A shiver wound through him and left him trembling. He was a powerful man, a brave, a warrior, and yet he trembled like a child. Such was the power of magic. Even beneath his sleeping robes the chill knowledge of its presence prevailed, like a wind that had found its unwelcome way inside. He was more than half way awake now, yet still trapped in the dream. He struggled to move, but his body seemed pinned to the earthen floor of his lodge. He could blink and breathe, think and understand, but he could do little else. He tried to call out, and though a scream tore at his throat, he made no sound at all. His was a silent opened mouthed unutterable terror. This must be what a snared animal felt like he realized. Helpless, small, at the edge of doom.

Magic had, never before, come to him like this, intruding into his sleep time, his time of rest and renewal. Magic normally came to him when needed, or summoned, and only ever during the day, when there was plenty of light to give it strength. Fear spun icy through his veins, as a winter's rain would find the places beneath a hunter's robe to invade and make uncomfortable. He crinkled his eyes tightly closed and tried to steady the beat of his heart. Magic had invaded the night, a magic meant for he alone, for his grandfather's snores continued rhythmically across the room.

Silver Hawk knew such an invasion could not be good. This was a magic not of his construction, or of the light. It was unwanted, unwelcome, for it had come from somewhere out beyond his understanding. He decided the only way to deal with this invasion was to face it head on, like a brave should. He slowly opened his reluctant eyes. Sleep had fully left him now.

He studied, with wakeful eyes, what was revealed by the now gone feathers. A woman, naked as birth, lay curled up tightly in the centre of his lodge, this was a certainty. Her flesh shimmered with a magic now highly agitated, this too he was sure of. She turned ever so slightly. Slowly she opened her shuttered eyes. He swiftly cast his glance away from those enchanted orbs. Looking into such magic could be a trap. No, it was best he be circumspect, best he study this strange magic with care, avoiding the eyes of it. He took another slow breath for his lungs had begged for it. Once he had inhaled enough to fill those nearly empty lungs, he began to study what lay in the centre of the room.

He again traced the limbs, the hips, and cast his eyes upwards towards her face, mapping her lips, her brow, her forehead, keeping his own eyes away from hers. His belly went tight, for the face was familiar, a visage that would not mean danger to him in any way, yet he was reluctant to look her directly in the eyes. Though, at last he did so, holding his breath captive within his lungs until they begged for release. Nothing happened. He remained a master of his own soul. He had not been drawn into those eyes, or enchanted, of this he was certain.

Slowly he exhaled. Her eyes were unblinking, vacant. He may not have been enchanted, but she was. Quickly he lowered his eyes then murmured a quick warding spell. Silver Hawk raised his eyes and looked closely at the woman before him, and found himself staring into the visage of Swan Woman. Her features were indistinct, for the magic shimmered all over her like a wandering mist, yet he easily recognized her, for her face had been carved into his soul. He had not lay eyes upon her in years, yet her face had haunted him day and night ever since that one and only meeting. She was beautiful. She was unusual, she was unforgettable. The strange glimmer intensified, undulated and peeled from her flesh like a mist chased by the early day sun.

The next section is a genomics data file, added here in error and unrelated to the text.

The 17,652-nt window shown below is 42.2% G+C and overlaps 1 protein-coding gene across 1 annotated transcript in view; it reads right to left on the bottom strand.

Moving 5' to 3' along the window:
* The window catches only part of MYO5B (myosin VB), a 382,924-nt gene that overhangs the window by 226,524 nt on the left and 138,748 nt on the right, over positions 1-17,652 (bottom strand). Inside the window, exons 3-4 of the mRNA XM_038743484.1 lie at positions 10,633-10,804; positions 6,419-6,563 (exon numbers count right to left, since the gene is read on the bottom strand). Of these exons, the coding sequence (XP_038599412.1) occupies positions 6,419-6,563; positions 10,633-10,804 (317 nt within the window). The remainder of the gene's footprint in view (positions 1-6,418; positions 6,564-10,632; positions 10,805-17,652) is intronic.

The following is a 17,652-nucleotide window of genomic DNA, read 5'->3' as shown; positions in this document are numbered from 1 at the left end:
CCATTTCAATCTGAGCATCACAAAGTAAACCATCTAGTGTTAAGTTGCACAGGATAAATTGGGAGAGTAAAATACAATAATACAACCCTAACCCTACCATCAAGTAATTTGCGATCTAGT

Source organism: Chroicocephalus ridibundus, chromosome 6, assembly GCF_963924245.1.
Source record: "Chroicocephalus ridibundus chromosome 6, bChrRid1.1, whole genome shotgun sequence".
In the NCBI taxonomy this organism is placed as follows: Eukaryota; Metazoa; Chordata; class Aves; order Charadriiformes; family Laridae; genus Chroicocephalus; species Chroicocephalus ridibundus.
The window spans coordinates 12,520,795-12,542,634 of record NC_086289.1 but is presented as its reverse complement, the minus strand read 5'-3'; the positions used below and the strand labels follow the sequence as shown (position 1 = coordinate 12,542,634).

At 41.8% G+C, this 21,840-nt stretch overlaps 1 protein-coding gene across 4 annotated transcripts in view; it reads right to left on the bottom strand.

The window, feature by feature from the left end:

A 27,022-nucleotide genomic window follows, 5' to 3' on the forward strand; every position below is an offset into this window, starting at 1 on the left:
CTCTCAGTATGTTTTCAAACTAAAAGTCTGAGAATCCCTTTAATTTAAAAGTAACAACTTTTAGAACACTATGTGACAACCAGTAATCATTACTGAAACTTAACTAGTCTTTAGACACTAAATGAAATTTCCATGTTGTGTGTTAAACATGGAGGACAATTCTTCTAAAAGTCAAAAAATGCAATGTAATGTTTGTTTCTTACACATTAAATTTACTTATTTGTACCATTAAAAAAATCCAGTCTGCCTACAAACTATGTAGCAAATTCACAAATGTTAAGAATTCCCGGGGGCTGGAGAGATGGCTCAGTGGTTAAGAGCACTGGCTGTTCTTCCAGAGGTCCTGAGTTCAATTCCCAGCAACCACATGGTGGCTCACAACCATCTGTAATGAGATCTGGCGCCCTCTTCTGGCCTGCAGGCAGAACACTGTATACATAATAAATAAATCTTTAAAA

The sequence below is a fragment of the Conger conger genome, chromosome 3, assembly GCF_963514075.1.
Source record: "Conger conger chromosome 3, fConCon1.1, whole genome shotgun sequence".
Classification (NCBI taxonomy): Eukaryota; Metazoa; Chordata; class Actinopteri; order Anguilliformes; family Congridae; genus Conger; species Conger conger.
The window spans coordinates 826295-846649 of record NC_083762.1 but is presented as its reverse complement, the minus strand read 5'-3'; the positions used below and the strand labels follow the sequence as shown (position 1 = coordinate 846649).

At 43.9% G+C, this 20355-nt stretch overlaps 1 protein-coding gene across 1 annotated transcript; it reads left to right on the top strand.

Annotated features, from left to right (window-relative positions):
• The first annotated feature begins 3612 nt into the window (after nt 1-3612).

He blinked as her rosy flesh began to turn grey. Then right before his eyes that same flesh began to crumble and fall away. His breath got lost within him as the skeletal remains were revealed. The arm and leg bones then slowly gathered together and arranged themselves into a messy pile, framing the stark reality of the ribs.

"This is but a dream," he told himself, but his pulse still went hasty and hot through him, and he knew he was awake, wide awake, there could be no denying it, for his eyes worked as they should, as did his mind. He was aware of everything in his lodge, his nearby grandfather, his weapons, his medicine bundles. He should be trying to gain his elder's attention, yet he focused fully on only what lay before his eyes, should he dare move or cry out, the vision would vanish, he was sure of it. His grandfather had spoken of visions before, told him how rare and important they were. Silver Hawk never expected to experience one, or recognize it should it come, but recognize it he did. He shivered once more.

Across the room and in the shadows lay his slumbering grandfather. His snores a gentle reminder that he was not truly alone.

Silver Hawk turned his attention back to the magic that had entered his lodge. He studied the pile of bones. Why had they arranged themselves in such a strange and unnatural way? Why had the feathers floated off to reveal them to begin with? He inhaled a long sigh for in truth the bones were reminiscent of the feathers he had seen earlier. Each white, each stark, each shimmering with the power of magic.

What had once been beautiful had gone ugly. The lovely Swan Woman had been reduced to a pile of desiccated bone. Such a sudden and macabre transformation could only bode ill. His pulse went swift. His grandfather would know what to make of this? He tried to call out but his voice remained mute. Silver Hawk cast his glance towards his elder's pallet. His grandfather continued to sleep, his soft resonant snores deep and rhythmic. He was alone with this magic, a magic he had never seen before, a new strange magic, one made of the dark and light-less air. His body convulsed in a shudder. Silver Hawk suddenly felt like a little child far too vulnerable to the unknown elements around him. He silently reminded himself that he had seen and dealt with unfamiliar magic before.